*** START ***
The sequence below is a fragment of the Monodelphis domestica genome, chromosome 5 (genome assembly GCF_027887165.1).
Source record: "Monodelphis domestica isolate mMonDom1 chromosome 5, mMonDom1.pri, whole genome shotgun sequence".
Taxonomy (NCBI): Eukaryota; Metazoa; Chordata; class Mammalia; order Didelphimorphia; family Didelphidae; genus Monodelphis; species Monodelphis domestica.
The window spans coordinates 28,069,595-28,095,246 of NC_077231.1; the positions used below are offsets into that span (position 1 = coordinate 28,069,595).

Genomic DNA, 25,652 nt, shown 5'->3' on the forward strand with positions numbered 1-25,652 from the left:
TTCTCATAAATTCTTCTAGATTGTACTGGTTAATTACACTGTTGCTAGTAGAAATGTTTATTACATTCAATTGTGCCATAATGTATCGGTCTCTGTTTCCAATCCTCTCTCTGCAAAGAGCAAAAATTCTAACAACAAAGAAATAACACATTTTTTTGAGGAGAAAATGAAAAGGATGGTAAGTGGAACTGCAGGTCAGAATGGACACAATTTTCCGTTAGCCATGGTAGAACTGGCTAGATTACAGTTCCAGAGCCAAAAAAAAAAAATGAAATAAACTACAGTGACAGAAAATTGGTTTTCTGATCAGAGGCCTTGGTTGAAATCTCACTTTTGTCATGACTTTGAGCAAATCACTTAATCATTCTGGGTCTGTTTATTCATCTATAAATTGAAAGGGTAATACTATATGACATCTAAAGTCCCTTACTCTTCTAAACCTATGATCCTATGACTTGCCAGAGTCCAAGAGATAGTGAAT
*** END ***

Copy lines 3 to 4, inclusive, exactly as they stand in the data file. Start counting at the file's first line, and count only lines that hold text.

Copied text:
Taxonomy (NCBI): Eukaryota; Metazoa; Chordata; class Mammalia; order Didelphimorphia; family Didelphidae; genus Monodelphis; species Monodelphis domestica.
The window spans coordinates 28,069,595-28,095,246 of NC_077231.1; the positions used below are offsets into that span (position 1 = coordinate 28,069,595).